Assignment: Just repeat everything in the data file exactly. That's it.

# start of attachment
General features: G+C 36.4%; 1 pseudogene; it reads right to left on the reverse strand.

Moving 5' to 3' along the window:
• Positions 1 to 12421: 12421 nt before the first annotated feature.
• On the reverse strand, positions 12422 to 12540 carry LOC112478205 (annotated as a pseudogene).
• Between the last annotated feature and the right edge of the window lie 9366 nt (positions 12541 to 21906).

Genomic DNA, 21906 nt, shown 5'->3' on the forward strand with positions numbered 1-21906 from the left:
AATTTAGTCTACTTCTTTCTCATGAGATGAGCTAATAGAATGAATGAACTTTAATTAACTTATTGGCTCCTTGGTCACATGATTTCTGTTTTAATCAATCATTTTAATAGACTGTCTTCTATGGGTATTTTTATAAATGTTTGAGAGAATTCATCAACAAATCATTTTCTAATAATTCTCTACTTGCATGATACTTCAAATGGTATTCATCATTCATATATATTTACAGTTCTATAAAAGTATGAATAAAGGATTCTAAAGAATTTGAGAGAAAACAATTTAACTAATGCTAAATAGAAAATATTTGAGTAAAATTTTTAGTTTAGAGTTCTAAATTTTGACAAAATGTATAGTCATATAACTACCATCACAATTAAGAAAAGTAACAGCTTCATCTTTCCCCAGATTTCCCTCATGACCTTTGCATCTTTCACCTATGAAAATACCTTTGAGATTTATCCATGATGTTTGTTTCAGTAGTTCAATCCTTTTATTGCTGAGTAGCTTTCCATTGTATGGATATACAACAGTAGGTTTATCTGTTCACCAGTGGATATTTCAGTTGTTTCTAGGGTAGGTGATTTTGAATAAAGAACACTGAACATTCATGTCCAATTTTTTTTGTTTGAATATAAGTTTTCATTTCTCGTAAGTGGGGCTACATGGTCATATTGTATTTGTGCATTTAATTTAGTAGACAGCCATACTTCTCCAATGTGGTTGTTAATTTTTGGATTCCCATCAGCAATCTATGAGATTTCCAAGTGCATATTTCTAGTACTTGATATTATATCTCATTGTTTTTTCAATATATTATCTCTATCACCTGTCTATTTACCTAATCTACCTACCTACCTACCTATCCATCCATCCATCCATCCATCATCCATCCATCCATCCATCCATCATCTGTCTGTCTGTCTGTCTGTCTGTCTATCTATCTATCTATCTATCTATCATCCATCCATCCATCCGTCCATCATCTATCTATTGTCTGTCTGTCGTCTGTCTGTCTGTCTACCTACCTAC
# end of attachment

General features: G+C 36.4%; 1 pseudogene; it reads right to left on the reverse strand.

Moving 5' to 3' along the window:
• Positions 1 to 12421: 12421 nt before the first annotated feature.
• On the reverse strand, positions 12422 to 12540 carry LOC112478205 (annotated as a pseudogene).
• Between the last annotated feature and the right edge of the window lie 9366 nt (positions 12541 to 21906).

Genomic DNA, 21906 nt, shown 5'->3' on the forward strand with positions numbered 1-21906 from the left:
AATTTAGTCTACTTCTTTCTCATGAGATGAGCTAATAGAATGAATGAACTTTAATTAACTTATTGGCTCCTTGGTCACATGATTTCTGTTTTAATCAATCATTTTAATAGACTGTCTTCTATGGGTATTTTTATAAATGTTTGAGAGAATTCATCAACAAATCATTTTCTAATAATTCTCTACTTGCATGATACTTCAAATGGTATTCATCATTCATATATATTTACAGTTCTATAAAAGTATGAATAAAGGATTCTAAAGAATTTGAGAGAAAACAATTTAACTAATGCTAAATAGAAAATATTTGAGTAAAATTTTTAGTTTAGAGTTCTAAATTTTGACAAAATGTATAGTCATATAACTACCATCACAATTAAGAAAAGTAACAGCTTCATCTTTCCCCAGATTTCCCTCATGACCTTTGCATCTTTCACCTATGAAAATACCTTTGAGATTTATCCATGATGTTTGTTTCAGTAGTTCAATCCTTTTATTGCTGAGTAGCTTTCCATTGTATGGATATACAACAGTAGGTTTATCTGTTCACCAGTGGATATTTCAGTTGTTTCTAGGGTAGGTGATTTTGAATAAAGAACACTGAACATTCATGTCCAATTTTTTTTGTTTGAATATAAGTTTTCATTTCTCGTAAGTGGGGCTACATGGTCATATTGTATTTGTGCATTTAATTTAGTAGACAGCCATACTTCTCCAATGTGGTTGTTAATTTTTGGATTCCCATCAGCAATCTATGAGATTTCCAAGTGCATATTTCTAGTACTTGATATTATATCTCATTGTTTTTTCAATATATTATCTCTATCACCTGTCTATTTACCTAATCTACCTACCTACCTACCTATCCATCCATCCATCCATCCATCATCCATCCATCCATCCATCCATCATCTGTCTGTCTGTCTGTCTGTCTGTCTATCTATCTATCTATCTATCTATCATCCATCCATCCATCCGTCCATCATCTATCTATTGTCTGTCTGTCGTCTGTCTGTCTGTCTACCTACCTAC